My life throughout the beers (pun patent pending) has brought me to a great many establishments. Sometimes I quite literally stumble into new ones. With San Diego being home to 130 breweries and counting it is quite easy for this to happen. I used to think , I’m living through craft beer market saturation. The next week three breweries opened up under the same roof!
How is one city (let alone our country) supporting so many breweries? This question is always on my mind; especially when visiting a new place. Recently, I was out for a run. I noticed a new brewery called “Little Miss Brewing” (LMB) and once again my curiosity peaked. I had to investigate immediately….and drink their beer.
Owned and operated by Greg and Jade Malkin Little Miss Brewing opened in 2016. LMB started as a simple brew house in Miramar California’s odd brewery filled industrial park. Recently, they have expanded to open two new tasting rooms. One of the founding goals of the brewery was to bring the beer to where the people were, not the other way around. Greg Malkin further added to this stating, “We’re going to push more for pints and growler fills…we’d like to have more people from the community coming in on a regular basis.”.
When you first walk into Little Miss Brewing the decorations catch your attention. The theme is what I can only describe as WWII allied propaganda with a splash of Rosie the Riveter. Each of their tap handles takes the form of a metallic bomb (smirking face and all) headed straight for the Nazis! The beer itself has a wide arrangement from Wheats and IPAs to Belgiums and Porters. Pictured below is the mural describing their local beer delivery service.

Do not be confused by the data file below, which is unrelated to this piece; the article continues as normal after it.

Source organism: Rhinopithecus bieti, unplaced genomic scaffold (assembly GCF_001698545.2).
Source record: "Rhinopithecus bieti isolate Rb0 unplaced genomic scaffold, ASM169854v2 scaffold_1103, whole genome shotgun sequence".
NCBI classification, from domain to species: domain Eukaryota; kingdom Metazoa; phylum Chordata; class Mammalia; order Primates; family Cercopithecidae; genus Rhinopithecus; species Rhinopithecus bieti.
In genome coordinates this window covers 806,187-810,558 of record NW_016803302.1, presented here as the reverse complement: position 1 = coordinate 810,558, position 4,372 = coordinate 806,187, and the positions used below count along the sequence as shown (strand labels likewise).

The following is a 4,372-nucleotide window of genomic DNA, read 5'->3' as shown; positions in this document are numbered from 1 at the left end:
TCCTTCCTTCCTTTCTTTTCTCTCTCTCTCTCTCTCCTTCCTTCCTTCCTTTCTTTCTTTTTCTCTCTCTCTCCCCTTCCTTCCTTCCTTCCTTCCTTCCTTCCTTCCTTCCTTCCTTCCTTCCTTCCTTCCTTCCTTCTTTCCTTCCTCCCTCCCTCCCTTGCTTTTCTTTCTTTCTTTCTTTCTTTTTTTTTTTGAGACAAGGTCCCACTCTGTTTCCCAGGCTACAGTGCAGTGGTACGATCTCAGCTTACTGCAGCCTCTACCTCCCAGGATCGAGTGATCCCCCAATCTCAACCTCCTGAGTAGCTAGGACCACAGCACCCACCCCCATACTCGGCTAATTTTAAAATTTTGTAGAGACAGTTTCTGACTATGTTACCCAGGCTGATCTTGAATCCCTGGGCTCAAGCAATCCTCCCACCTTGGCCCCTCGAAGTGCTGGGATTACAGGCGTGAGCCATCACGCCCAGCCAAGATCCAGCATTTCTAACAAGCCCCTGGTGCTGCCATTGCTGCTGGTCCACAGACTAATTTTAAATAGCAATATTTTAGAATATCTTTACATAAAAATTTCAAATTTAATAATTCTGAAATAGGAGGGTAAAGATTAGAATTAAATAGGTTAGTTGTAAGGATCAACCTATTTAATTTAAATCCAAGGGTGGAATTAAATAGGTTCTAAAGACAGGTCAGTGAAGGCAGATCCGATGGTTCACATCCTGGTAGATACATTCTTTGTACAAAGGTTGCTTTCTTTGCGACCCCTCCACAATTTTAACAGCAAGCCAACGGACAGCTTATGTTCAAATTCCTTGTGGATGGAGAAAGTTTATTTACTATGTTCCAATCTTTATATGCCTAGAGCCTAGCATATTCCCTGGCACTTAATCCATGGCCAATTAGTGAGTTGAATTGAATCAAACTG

I detail LMB for an actual reason, not just because they pour delicious beer. I wish to use this brewery as a case study on my initial question of: “why are we not at market saturation?” Little Miss was designed as a neighborhood brewery. It is clear, Greg said it himself, LMB has no ambition of growing into a national seller. Go visit any number of San Diego breweries and the vibes are similar.
The past few years have seen droves of people moving back into cities and out of the burbs. People, dare I say Millennials (blah I hate that term), want to live and shop local. The fascinating part: this is how beer sold many years ago. As the beer market continues to shift from macro to micro a rise in nano breweries seems to be the next logical step. The mere fact that San Diego (and cities like it) can sustain such a large number of breweries begs to verify this thesis. The market will determine if this is a fad or here to stick. In the meantime though I think I will go have another pint served from my new favorite local brewery